Scania, which is celebrating 126 years of global innovation, is a leading manufacturer of premium commercial vehicles – heavy trucks, buses and coaches, as well as industrial and marine engines. The company offers world-class service network and dealership in the markets and sells a broad range of service-related products and financial services.
In India, the company has made its presence felt in the mining and construction segments since 2007 through its partnership with Larsen & Toubro (L&T). In 2011, Scania established the company, Scania Commercial Vehicles India Pvt Ltd., to strengthen its presence in the segment for buses, trucks and engines. Scania has two manufacturing facilities in India – one for trucks, and one for buses. The company has more than 1,700 trucks and over 600 buses registered in the Indian market. It has a current production capacity of 2,500 trucks and 1,000 buses.
Social, environmental and economic sustainability is at the core of Scania’s offerings. All its vehicles have the capability to run on alternate fuels. The company has world-class experience in mobility solutions, which run on biofuels, and it has brought this unique offer to India. The Swedish company handed over the first ethanol-run Green Bus in India to the city of Nagpur in August 2014. The company sees itself as a partner to the Indian Government’s ambition of building sustainable urban mobility solutions for Smart Cities.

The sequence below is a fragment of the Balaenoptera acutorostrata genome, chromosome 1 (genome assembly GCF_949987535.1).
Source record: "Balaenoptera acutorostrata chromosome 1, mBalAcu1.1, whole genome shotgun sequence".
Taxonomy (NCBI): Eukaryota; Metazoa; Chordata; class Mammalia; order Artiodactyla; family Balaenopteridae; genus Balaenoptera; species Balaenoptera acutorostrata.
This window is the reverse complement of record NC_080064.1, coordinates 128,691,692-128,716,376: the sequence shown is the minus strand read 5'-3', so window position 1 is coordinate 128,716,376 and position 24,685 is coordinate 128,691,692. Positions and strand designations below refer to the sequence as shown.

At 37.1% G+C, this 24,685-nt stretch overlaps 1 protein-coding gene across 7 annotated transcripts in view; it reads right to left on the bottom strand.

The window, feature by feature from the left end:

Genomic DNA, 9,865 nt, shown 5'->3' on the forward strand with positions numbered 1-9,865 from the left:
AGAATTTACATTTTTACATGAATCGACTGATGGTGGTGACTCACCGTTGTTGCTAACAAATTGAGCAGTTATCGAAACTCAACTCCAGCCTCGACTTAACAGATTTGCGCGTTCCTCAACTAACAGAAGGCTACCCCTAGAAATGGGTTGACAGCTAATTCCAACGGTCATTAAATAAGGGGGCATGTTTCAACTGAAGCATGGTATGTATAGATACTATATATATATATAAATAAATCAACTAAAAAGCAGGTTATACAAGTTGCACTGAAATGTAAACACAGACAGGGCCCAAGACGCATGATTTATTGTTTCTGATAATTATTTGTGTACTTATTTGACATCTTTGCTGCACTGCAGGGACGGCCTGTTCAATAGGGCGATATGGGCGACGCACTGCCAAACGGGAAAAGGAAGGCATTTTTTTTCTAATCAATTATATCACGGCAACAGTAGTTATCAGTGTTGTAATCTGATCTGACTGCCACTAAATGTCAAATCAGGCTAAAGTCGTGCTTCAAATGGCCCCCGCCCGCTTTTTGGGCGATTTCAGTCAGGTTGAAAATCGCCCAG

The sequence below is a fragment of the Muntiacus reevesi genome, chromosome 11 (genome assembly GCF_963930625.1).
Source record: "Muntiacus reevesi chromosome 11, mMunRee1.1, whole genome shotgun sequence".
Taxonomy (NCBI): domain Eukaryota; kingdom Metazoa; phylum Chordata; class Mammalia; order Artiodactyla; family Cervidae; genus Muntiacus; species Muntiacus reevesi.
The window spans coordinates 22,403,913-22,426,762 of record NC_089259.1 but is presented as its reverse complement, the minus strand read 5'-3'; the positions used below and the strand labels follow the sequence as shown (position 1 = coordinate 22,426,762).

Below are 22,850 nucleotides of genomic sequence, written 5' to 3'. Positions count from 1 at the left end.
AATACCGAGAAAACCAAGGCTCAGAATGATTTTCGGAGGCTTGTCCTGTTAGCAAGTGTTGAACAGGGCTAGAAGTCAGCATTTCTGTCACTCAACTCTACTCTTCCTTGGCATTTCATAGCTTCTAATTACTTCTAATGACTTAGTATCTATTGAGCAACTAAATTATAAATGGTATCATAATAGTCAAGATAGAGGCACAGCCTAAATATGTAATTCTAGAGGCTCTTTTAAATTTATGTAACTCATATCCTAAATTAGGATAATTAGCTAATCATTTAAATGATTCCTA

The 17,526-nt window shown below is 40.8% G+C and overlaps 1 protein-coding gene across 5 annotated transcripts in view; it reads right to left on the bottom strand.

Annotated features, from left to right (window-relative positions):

Why MG Group

The strong and compelling reason for Scania to sign a pact with the MG Group was its design, engineering and product development capabilities combined with dynamic team work and a proven track record. “Scania found us competitive in terms of cost. We will be designing, from scratch, special application buses and coaches for Scania, for which the IPRs will be owned by us. The entire product design is purely in MG’s scope and we are going to come up with revolutionary products for Scania,” Kamat said.
The coaches to be built for Scania may need some components specific to the models, and for this MG Group is working on developing suppliers. “We are geared up for all platforms but in this partnership we are looking at Scania’s 12 metre and 14.8 metre platforms,” he said.